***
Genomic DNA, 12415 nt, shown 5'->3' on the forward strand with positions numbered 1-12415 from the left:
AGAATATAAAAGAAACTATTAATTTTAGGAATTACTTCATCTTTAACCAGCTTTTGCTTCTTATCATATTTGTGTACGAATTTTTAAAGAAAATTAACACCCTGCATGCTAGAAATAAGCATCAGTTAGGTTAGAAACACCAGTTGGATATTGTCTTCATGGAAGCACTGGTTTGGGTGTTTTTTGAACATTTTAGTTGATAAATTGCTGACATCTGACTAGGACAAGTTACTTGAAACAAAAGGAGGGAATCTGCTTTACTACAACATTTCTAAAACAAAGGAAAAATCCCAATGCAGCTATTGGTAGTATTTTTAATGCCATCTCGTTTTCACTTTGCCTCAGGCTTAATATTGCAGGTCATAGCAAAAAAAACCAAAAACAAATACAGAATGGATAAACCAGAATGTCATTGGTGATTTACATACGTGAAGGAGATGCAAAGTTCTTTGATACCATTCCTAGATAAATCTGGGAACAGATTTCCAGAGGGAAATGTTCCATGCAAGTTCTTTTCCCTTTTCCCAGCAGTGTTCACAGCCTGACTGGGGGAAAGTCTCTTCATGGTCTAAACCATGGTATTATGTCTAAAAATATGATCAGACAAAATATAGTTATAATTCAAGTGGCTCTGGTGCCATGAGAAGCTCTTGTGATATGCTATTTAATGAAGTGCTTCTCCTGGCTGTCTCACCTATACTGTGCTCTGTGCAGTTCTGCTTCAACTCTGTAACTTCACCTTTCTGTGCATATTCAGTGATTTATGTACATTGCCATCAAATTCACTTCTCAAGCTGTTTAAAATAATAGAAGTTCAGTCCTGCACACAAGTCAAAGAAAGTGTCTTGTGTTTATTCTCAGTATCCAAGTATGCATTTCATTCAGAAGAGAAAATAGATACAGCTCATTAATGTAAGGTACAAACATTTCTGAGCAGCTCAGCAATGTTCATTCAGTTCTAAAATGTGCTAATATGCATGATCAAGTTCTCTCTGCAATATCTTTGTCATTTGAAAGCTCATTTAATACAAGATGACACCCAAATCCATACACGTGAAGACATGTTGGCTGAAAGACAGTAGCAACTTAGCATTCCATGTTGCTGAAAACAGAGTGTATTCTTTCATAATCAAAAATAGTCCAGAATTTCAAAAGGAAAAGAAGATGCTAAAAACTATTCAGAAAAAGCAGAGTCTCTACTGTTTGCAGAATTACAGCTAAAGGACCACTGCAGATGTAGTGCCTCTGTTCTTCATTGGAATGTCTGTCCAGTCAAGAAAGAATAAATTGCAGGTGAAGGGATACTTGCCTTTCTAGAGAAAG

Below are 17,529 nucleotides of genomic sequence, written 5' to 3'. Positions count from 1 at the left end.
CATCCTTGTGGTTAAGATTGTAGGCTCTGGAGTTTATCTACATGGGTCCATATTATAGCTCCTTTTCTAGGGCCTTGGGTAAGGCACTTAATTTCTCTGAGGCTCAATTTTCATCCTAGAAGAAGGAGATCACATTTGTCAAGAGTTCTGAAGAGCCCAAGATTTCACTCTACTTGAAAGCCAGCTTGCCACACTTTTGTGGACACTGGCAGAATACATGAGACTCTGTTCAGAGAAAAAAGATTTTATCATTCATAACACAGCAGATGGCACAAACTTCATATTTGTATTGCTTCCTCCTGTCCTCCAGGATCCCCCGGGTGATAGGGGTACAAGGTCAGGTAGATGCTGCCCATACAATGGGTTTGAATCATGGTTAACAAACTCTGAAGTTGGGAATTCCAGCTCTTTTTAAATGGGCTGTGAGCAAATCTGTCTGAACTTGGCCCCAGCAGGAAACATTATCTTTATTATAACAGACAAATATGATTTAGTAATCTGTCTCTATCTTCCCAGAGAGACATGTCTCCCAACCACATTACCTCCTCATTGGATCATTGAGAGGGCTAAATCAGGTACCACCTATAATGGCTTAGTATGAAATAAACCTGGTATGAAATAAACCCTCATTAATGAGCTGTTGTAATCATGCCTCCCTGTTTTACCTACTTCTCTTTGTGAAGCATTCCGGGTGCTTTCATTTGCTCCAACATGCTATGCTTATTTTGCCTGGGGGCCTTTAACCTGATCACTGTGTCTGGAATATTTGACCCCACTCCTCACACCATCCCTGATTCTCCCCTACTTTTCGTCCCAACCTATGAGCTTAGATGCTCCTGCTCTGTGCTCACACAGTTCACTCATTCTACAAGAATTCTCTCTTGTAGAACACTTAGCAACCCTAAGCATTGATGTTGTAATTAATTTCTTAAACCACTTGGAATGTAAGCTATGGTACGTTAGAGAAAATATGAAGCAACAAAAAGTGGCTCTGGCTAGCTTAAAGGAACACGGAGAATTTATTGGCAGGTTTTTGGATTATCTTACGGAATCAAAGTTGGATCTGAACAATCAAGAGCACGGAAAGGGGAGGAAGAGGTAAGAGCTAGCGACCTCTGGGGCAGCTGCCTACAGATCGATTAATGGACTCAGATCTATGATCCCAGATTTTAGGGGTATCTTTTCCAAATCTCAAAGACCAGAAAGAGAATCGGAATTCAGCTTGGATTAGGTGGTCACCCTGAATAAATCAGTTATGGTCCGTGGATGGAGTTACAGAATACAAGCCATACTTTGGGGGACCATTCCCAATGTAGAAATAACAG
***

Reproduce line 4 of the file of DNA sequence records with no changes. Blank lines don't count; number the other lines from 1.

CATCCTTGTGGTTAAGATTGTAGGCTCTGGAGTTTATCTACATGGGTCCATATTATAGCTCCTTTTCTAGGGCCTTGGGTAAGGCACTTAATTTCTCTGAGGCTCAATTTTCATCCTAGAAGAAGGAGATCACATTTGTCAAGAGTTCTGAAGAGCCCAAGATTTCACTCTACTTGAAAGCCAGCTTGCCACACTTTTGTGGACACTGGCAGAATACATGAGACTCTGTTCAGAGAAAAAAGATTTTATCATTCATAACACAGCAGATGGCACAAACTTCATATTTGTATTGCTTCCTCCTGTCCTCCAGGATCCCCCGGGTGATAGGGGTACAAGGTCAGGTAGATGCTGCCCATACAATGGGTTTGAATCATGGTTAACAAACTCTGAAGTTGGGAATTCCAGCTCTTTTTAAATGGGCTGTGAGCAAATCTGTCTGAACTTGGCCCCAGCAGGAAACATTATCTTTATTATAACAGACAAATATGATTTAGTAATCTGTCTCTATCTTCCCAGAGAGACATGTCTCCCAACCACATTACCTCCTCATTGGATCATTGAGAGGGCTAAATCAGGTACCACCTATAATGGCTTAGTATGAAATAAACCTGGTATGAAATAAACCCTCATTAATGAGCTGTTGTAATCATGCCTCCCTGTTTTACCTACTTCTCTTTGTGAAGCATTCCGGGTGCTTTCATTTGCTCCAACATGCTATGCTTATTTTGCCTGGGGGCCTTTAACCTGATCACTGTGTCTGGAATATTTGACCCCACTCCTCACACCATCCCTGATTCTCCCCTACTTTTCGTCCCAACCTATGAGCTTAGATGCTCCTGCTCTGTGCTCACACAGTTCACTCATTCTACAAGAATTCTCTCTTGTAGAACACTTAGCAACCCTAAGCATTGATGTTGTAATTAATTTCTTAAACCACTTGGAATGTAAGCTATGGTACGTTAGAGAAAATATGAAGCAACAAAAAGTGGCTCTGGCTAGCTTAAAGGAACACGGAGAATTTATTGGCAGGTTTTTGGATTATCTTACGGAATCAAAGTTGGATCTGAACAATCAAGAGCACGGAAAGGGGAGGAAGAGGTAAGAGCTAGCGACCTCTGGGGCAGCTGCCTACAGATCGATTAATGGACTCAGATCTATGATCCCAGATTTTAGGGGTATCTTTTCCAAATCTCAAAGACCAGAAAGAGAATCGGAATTCAGCTTGGATTAGGTGGTCACCCTGAATAAATCAGTTATGGTCCGTGGATGGAGTTACAGAATACAAGCCATACTTTGGGGGACCATTCCCAATGTAGAAATAACAG